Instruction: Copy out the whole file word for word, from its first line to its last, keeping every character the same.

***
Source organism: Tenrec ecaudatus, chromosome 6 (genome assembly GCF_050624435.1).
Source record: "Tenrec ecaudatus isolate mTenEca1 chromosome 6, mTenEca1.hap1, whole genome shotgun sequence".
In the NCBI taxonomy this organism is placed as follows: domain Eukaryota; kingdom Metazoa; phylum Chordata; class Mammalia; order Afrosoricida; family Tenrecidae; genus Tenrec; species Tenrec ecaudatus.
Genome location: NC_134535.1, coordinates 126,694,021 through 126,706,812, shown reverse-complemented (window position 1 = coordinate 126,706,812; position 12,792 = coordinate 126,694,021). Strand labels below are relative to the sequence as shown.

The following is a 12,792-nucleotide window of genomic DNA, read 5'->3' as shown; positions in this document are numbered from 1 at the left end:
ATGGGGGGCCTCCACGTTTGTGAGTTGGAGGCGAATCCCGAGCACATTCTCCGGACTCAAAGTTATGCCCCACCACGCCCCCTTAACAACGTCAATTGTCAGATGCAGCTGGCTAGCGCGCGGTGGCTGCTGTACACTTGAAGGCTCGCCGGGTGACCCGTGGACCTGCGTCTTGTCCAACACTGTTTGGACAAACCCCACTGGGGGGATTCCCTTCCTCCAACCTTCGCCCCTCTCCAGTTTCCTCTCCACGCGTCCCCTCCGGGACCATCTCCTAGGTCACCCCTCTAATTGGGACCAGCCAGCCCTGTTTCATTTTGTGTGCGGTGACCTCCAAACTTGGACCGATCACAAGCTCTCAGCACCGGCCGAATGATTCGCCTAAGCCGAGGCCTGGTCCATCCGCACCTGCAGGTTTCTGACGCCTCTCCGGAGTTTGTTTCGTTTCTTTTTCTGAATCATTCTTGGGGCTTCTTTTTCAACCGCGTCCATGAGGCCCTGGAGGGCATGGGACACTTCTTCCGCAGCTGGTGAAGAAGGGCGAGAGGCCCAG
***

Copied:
Source organism: Tenrec ecaudatus, chromosome 6 (genome assembly GCF_050624435.1).
Source record: "Tenrec ecaudatus isolate mTenEca1 chromosome 6, mTenEca1.hap1, whole genome shotgun sequence".
In the NCBI taxonomy this organism is placed as follows: domain Eukaryota; kingdom Metazoa; phylum Chordata; class Mammalia; order Afrosoricida; family Tenrecidae; genus Tenrec; species Tenrec ecaudatus.
Genome location: NC_134535.1, coordinates 126,694,021 through 126,706,812, shown reverse-complemented (window position 1 = coordinate 126,706,812; position 12,792 = coordinate 126,694,021). Strand labels below are relative to the sequence as shown.

The following is a 12,792-nucleotide window of genomic DNA, read 5'->3' as shown; positions in this document are numbered from 1 at the left end:
ATGGGGGGCCTCCACGTTTGTGAGTTGGAGGCGAATCCCGAGCACATTCTCCGGACTCAAAGTTATGCCCCACCACGCCCCCTTAACAACGTCAATTGTCAGATGCAGCTGGCTAGCGCGCGGTGGCTGCTGTACACTTGAAGGCTCGCCGGGTGACCCGTGGACCTGCGTCTTGTCCAACACTGTTTGGACAAACCCCACTGGGGGGATTCCCTTCCTCCAACCTTCGCCCCTCTCCAGTTTCCTCTCCACGCGTCCCCTCCGGGACCATCTCCTAGGTCACCCCTCTAATTGGGACCAGCCAGCCCTGTTTCATTTTGTGTGCGGTGACCTCCAAACTTGGACCGATCACAAGCTCTCAGCACCGGCCGAATGATTCGCCTAAGCCGAGGCCTGGTCCATCCGCACCTGCAGGTTTCTGACGCCTCTCCGGAGTTTGTTTCGTTTCTTTTTCTGAATCATTCTTGGGGCTTCTTTTTCAACCGCGTCCATGAGGCCCTGGAGGGCATGGGACACTTCTTCCGCAGCTGGTGAAGAAGGGCGAGAGGCCCAG